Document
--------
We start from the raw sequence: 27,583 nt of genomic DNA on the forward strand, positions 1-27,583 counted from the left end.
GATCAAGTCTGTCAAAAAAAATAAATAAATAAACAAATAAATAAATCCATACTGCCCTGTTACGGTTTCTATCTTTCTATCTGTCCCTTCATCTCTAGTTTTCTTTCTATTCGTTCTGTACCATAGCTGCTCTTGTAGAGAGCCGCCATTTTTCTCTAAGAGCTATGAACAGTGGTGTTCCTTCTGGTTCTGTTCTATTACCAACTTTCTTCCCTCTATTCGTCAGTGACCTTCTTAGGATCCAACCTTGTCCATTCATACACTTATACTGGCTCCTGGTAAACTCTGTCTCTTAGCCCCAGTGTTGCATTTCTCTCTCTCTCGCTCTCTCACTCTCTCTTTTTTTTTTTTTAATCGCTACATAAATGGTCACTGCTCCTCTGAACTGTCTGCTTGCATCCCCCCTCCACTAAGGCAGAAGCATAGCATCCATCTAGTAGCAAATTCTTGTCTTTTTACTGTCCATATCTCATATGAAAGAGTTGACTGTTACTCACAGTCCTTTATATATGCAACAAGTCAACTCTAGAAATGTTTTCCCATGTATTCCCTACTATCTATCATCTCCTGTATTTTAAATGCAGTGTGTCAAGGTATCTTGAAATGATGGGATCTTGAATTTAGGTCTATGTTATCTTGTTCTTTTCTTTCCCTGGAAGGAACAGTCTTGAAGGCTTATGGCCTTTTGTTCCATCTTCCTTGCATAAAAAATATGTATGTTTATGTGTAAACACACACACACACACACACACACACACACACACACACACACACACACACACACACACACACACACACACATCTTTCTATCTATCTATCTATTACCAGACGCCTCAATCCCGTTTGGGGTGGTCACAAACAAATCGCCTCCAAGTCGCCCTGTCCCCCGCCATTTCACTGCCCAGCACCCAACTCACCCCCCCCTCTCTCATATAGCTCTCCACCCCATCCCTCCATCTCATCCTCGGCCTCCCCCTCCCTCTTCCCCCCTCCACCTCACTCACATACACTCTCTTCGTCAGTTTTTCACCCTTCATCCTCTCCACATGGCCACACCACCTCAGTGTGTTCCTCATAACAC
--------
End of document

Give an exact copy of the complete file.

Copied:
We start from the raw sequence: 27,583 nt of genomic DNA on the forward strand, positions 1-27,583 counted from the left end.
GATCAAGTCTGTCAAAAAAAATAAATAAATAAACAAATAAATAAATCCATACTGCCCTGTTACGGTTTCTATCTTTCTATCTGTCCCTTCATCTCTAGTTTTCTTTCTATTCGTTCTGTACCATAGCTGCTCTTGTAGAGAGCCGCCATTTTTCTCTAAGAGCTATGAACAGTGGTGTTCCTTCTGGTTCTGTTCTATTACCAACTTTCTTCCCTCTATTCGTCAGTGACCTTCTTAGGATCCAACCTTGTCCATTCATACACTTATACTGGCTCCTGGTAAACTCTGTCTCTTAGCCCCAGTGTTGCATTTCTCTCTCTCTCGCTCTCTCACTCTCTCTTTTTTTTTTTTTAATCGCTACATAAATGGTCACTGCTCCTCTGAACTGTCTGCTTGCATCCCCCCTCCACTAAGGCAGAAGCATAGCATCCATCTAGTAGCAAATTCTTGTCTTTTTACTGTCCATATCTCATATGAAAGAGTTGACTGTTACTCACAGTCCTTTATATATGCAACAAGTCAACTCTAGAAATGTTTTCCCATGTATTCCCTACTATCTATCATCTCCTGTATTTTAAATGCAGTGTGTCAAGGTATCTTGAAATGATGGGATCTTGAATTTAGGTCTATGTTATCTTGTTCTTTTCTTTCCCTGGAAGGAACAGTCTTGAAGGCTTATGGCCTTTTGTTCCATCTTCCTTGCATAAAAAATATGTATGTTTATGTGTAAACACACACACACACACACACACACACACACACACACACACACACACACACACACACACACACACACACACATCTTTCTATCTATCTATCTATTACCAGACGCCTCAATCCCGTTTGGGGTGGTCACAAACAAATCGCCTCCAAGTCGCCCTGTCCCCCGCCATTTCACTGCCCAGCACCCAACTCACCCCCCCCTCTCTCATATAGCTCTCCACCCCATCCCTCCATCTCATCCTCGGCCTCCCCCTCCCTCTTCCCCCCTCCACCTCACTCACATACACTCTCTTCGTCAGTTTTTCACCCTTCATCCTCTCCACATGGCCACACCACCTCAGTGTGTTCCTCATAACAC